The Internal Displacement of the Roma, Ashkali, & Egyptians in the Former Yugoslavia and Their Denial of an Effective Remedy

32 Pages Posted: 9 Aug 2012

See all articles by Thomas Martin

Thomas Martin

Portland State University - Maseeh College of Engineering and Computer Science; Willamette University College of Law

Date Written: December 1, 2010

Abstract

As a result of the dissolution of Yugoslavia, ethnic conflict in the Balkans was particularly harsh during the 1990’s. Civil war erupted in Bosnia and Herzegovina between Serb, Croat, and Bosniak groups; this war spread easily across the fluid borders of the former Yugoslavia into Croatia and Slovenia. Additionally, Slobodan Milosevic led a bloody campaign of ethnic cleansing against the Albanians of Kosovo. The war-torn streets and the vacant, damaged buildings remain today as evidence of this violent decade. The people who once inhabited these buildings fled amidst the conflict, with many remaining displaced today. One of the hardest hit ethnic groups was the Roma of northern Kosovo. Ethnic groups of the Balkans are divided by language, culture, and religion, and they hold strong prejudices against each other, especially the Roma. That the Roma are geographically interspersed among the other ethnic populations of the region make ethnic tensions more prominent.

In this paper, I examine the internal displacement of the Roma in northern Kosovo and the international community’s failure to provide an effective remedy to redress their injuries. In Section II, I discuss the events leading up to the displacement, including the civil strife within the former Yugoslavia and international involvement led by NATO and the UN Security Council. The Security Council established the UN Interim Administration Mission in Kosovo (UNMIK) through Resolution 1244, which was legally responsible for safeguarding the rights and civil liberties of the people of Kosovo. I also discuss the Kosovo Liberation Army’s (KLA) attack on the Roma Mahalla and the subsequent internal displacement of the Roma. While the majority of the inhabitants fled the country and region, some stayed behind and were placed in displacement camps of the UN High Commissioner for Refugees (UNHCR). Conditions in the camps were terribly unhealthy, but the response of the international civil presence, UNMIK, was slow and ultimately unsuccessful.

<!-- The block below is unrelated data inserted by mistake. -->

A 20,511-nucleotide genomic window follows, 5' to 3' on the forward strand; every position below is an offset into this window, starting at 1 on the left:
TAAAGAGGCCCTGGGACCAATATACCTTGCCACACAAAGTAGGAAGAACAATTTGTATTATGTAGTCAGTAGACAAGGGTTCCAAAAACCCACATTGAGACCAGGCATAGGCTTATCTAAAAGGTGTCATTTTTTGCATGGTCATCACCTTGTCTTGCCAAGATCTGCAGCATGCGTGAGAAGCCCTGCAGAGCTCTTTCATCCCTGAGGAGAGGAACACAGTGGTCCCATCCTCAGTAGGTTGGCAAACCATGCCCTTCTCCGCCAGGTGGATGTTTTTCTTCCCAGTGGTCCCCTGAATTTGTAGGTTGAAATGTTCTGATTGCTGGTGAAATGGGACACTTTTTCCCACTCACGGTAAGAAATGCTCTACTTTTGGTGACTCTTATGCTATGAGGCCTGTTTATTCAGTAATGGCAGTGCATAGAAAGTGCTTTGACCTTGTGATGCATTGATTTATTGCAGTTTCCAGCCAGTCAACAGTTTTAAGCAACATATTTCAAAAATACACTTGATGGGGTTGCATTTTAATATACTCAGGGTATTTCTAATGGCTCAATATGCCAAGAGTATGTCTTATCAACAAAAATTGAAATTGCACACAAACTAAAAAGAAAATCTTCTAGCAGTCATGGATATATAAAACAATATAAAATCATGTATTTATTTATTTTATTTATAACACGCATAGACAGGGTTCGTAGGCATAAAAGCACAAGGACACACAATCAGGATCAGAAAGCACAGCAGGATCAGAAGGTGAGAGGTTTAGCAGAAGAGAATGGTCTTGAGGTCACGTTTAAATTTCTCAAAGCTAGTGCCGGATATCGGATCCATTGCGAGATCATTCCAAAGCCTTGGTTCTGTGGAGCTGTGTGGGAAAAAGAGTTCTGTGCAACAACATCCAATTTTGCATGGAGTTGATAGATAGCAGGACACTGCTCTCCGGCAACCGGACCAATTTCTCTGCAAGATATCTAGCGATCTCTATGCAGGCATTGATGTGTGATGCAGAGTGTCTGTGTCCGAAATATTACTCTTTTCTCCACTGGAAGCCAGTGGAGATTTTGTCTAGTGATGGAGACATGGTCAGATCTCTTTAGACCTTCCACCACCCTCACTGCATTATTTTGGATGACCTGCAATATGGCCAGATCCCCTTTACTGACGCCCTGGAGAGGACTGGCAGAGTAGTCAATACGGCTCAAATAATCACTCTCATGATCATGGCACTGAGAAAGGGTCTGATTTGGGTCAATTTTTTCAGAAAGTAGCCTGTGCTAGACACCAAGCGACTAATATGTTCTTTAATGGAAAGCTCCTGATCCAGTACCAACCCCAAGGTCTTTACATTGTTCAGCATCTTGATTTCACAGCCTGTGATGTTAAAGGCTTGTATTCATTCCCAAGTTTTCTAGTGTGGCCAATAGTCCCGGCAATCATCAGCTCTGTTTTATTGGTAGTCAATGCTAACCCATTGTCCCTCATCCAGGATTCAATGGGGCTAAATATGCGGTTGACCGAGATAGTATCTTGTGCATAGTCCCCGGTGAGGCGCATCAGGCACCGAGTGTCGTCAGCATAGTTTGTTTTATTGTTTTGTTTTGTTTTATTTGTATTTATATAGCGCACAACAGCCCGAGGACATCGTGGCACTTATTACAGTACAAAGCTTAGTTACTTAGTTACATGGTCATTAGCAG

In Section III, I discuss the potential legal obligations of UNMIK by examining the law in place during the UNMIK’s nine-year administration. Despite enacting a comprehensive legal system, which included obligations to comply with numerous international treaties, the administration has refused to be held accountable for its failure to protect Roma rights. I argue that UNMIK should work with the Roma community to find an adequate and sustainable housing solution. Providing housing would not completely ameliorate the Roma community’s economic problems, but it is a step towards rebuilding the Roma Mahalla, which was destroyed during UNMIK’s watch. I also examine whether the Republic of Kosovo or Serbia can and should be held liable for the abuse of the Roma.

In Section IV, I focus on the Roma who have resettled in Western Europe. Countries such as France, Germany, and the UK have aided thousands of Roma refugees in compliance with their obligations under the Refugee Convention. Giving temporary shelter for refugees, however, does not equate to citizenship, and these countries have set forth an ambitious forcible return policy of the RAE. I examine the likely consequences of these repatriation agreements between the Republic of Kosovo and governments of Western European countries, which unfairly subjects returnees to the possibility of refoulement as well as placing extreme pressure Kosovo’s limited government resources. Kosovo’s government is making preparations for the inevitable influx of population. Though international aid groups — both governments and NGOs — can and should do more to support Kosovo’s returnees, Western European countries can help the most by delaying these deportations.

Keywords: Roma, Ashkali, Internal Displacement, Refugee, Kosovo, Serbia, United Nations, ethnic cleansing, genocide, international cooperation, UNMIK, UNHCR

JEL Classification: I00, K33, L3, O17, O19, O52, Z00

Suggested Citation

Martin, Thomas, The Internal Displacement of the Roma, Ashkali, & Egyptians in the Former Yugoslavia and Their Denial of an Effective Remedy (December 1, 2010). Available at SSRN: https://ssrn.com/abstract=2127353 or http://dx.doi.org/10.2139/ssrn.2127353

Thomas Martin (Contact Author)

Portland State University - Maseeh College of Engineering and Computer Science ( email )

United States

Willamette University College of Law ( email )

245 Winter St. SE
Salem, OR 97301
United States

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